TEGUCIGALPA, Honduras – There´s more on the line than just the presidency when Hondurans go to the voting polls this weekend.
On Nov. 29, five presidential candidates are set to square off in an election that is expected to boil down to two candidates, the conservative National Party´s Porfirio “Pepe” Lobo, who has a commanding 16 percent lead in the polls, and center-left Liberal Party candidate Elvin Santos, who severed as vice-president under deposed President Manuel “Mel” Zelaya.
All of the candidates are running on platforms that call for improvements to education, health and safety in Honduras.
But the real issue heading into this weekend´s elections is the future of Honduras´ democracy, and whether or not the elections will be able to restore any credibility or legitimacy to the country´s embattled political system.
Since the June 28 coup against Zelaya, Honduras has been entangled in Central America´s worst political crisis in decades.
Many countries in the region have said they won´t recognize the elections unless Zelaya is restored to the presidency before Sunday. Congress announced last week it will vote on the ousted president´s temporary restitution on Dec. 2 – a move Zelaya rejects as a violation of the agreement he signed earlier this month with de facto President Roberto Micheletti.
Still, many Hondurans are hoping a strong turnout at the polls will help bring constitutional order back to their country, while winning back recognition and cooperation from the international community.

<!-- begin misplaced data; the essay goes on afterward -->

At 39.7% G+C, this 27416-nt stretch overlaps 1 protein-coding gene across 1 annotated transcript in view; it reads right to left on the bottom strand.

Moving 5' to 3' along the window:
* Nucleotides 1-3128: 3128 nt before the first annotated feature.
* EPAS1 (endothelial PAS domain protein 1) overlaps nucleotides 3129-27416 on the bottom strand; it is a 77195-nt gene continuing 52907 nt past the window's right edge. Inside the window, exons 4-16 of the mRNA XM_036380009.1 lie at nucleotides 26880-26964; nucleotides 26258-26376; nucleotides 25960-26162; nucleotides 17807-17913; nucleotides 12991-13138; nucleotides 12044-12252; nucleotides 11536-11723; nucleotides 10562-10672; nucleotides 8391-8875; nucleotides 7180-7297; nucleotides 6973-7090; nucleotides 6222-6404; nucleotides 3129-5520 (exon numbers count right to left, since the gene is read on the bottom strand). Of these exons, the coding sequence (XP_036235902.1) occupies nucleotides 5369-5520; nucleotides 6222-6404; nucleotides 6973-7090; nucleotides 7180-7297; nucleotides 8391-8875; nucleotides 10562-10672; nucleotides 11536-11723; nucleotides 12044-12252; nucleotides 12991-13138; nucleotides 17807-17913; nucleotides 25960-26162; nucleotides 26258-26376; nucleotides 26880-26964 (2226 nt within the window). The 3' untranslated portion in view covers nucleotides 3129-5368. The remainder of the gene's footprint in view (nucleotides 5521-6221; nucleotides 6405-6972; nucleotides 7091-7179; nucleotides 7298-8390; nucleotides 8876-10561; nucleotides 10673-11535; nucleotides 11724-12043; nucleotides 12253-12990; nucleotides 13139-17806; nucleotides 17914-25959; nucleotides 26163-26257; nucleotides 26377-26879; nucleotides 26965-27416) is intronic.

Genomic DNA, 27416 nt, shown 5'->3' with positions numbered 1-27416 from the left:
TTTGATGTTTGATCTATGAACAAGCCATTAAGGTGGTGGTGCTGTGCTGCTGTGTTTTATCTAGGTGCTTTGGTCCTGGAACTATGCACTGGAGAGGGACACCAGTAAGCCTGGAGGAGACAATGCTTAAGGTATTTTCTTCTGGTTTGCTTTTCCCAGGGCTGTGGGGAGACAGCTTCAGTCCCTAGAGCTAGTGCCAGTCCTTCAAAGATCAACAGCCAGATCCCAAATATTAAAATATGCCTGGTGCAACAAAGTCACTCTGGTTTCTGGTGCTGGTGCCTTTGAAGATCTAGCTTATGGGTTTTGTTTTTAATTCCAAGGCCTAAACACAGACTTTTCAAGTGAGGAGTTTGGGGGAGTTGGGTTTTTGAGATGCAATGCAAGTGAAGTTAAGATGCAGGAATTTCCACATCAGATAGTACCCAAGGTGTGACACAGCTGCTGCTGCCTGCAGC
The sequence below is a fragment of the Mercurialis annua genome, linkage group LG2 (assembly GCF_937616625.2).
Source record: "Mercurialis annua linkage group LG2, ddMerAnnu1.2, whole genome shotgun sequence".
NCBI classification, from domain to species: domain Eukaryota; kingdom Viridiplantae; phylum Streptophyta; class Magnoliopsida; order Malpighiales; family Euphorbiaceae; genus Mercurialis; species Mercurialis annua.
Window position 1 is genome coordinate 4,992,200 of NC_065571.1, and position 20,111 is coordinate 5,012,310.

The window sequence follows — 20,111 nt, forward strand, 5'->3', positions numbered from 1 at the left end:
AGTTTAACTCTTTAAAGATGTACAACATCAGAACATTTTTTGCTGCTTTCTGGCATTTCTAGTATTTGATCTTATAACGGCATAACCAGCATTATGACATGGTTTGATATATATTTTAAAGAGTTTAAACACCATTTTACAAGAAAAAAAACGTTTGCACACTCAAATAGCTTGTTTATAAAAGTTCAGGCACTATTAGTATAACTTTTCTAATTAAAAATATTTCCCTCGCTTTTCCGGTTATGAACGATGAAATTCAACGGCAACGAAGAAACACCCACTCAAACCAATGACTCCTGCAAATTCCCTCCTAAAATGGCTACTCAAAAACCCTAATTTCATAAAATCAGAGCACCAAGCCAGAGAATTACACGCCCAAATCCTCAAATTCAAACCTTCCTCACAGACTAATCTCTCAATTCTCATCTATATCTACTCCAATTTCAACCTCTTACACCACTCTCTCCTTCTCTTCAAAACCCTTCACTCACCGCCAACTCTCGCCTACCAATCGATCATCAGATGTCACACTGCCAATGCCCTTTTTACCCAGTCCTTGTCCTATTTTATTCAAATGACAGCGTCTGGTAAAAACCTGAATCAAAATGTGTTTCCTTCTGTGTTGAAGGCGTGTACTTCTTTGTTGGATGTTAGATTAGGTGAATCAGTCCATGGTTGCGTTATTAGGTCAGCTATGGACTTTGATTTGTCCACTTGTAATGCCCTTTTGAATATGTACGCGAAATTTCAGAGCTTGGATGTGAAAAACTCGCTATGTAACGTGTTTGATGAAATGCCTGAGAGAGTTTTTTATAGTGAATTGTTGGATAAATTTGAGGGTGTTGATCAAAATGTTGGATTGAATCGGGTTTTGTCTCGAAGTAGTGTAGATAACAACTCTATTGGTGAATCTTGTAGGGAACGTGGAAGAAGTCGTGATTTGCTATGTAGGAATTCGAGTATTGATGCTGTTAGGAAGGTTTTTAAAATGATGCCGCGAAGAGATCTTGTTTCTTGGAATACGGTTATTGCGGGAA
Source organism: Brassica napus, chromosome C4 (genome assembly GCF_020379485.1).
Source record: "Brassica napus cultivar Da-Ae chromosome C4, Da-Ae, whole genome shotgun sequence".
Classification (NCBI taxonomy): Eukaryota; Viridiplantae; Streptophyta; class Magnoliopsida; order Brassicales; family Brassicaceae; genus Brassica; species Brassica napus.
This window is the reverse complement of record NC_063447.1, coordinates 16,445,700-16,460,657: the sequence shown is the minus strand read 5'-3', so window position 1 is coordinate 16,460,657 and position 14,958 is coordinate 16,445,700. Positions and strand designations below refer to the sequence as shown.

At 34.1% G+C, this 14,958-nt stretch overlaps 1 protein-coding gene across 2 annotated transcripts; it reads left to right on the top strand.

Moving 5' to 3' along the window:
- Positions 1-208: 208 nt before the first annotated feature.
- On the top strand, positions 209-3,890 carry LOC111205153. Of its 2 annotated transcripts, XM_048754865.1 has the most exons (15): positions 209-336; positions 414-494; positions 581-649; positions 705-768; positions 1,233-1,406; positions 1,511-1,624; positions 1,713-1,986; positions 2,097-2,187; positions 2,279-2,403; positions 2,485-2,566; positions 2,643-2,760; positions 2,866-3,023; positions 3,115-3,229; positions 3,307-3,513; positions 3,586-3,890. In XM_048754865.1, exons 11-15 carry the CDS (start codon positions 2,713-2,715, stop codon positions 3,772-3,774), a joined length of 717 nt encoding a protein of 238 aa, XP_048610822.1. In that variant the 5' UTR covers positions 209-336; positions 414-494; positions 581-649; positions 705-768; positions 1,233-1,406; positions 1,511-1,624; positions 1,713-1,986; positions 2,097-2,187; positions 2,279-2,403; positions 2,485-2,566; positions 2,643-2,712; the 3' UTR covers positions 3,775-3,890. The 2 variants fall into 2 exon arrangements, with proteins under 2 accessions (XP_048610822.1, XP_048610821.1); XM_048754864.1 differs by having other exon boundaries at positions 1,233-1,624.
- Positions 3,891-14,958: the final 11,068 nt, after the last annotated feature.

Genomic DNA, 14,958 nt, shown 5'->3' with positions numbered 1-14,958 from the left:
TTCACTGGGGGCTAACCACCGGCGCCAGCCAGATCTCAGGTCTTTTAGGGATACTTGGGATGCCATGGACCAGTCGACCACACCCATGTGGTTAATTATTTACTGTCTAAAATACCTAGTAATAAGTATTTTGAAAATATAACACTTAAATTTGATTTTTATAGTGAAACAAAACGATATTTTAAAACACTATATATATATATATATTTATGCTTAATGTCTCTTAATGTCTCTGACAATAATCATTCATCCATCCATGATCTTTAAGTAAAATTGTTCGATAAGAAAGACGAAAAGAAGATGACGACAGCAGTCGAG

A Cid-Gallup poll published last month showed that 73 percent of Hondurans hope the elections will be the solution to the five-month-old political crisis.
But as election day approaches, that now looks like tall order, according to Roberto Reyes, spokesman for the Supreme Electoral Tribunal. Voter turnout has declined over the last decade, with just 56 percent of the country´s 4 million eligible voters casting ballots in the 2005 elections, Reyes said.
Sunday´s voter turnout could be much less, as Zelaya´s supporters call for a national boycott of the elections.
Reyes said the presidential election has turned into a fight for the hearts and minds of Hondurans – Micheletti supporters insist the elections will prove the democratic system still works in their country, while Zelaya´s supports insist the whole thing is a sham.
Ever since the coup, Reyes said, there´s been an ideological war waged in the streets.
“On the day of elections, we´ll see who wins the battle,” the electoral spokesman said.
See the Nov. 27 print or digital edition of The Nica Times, a weekly, Nicaragua-based publication of The Tico Times, for more on this story.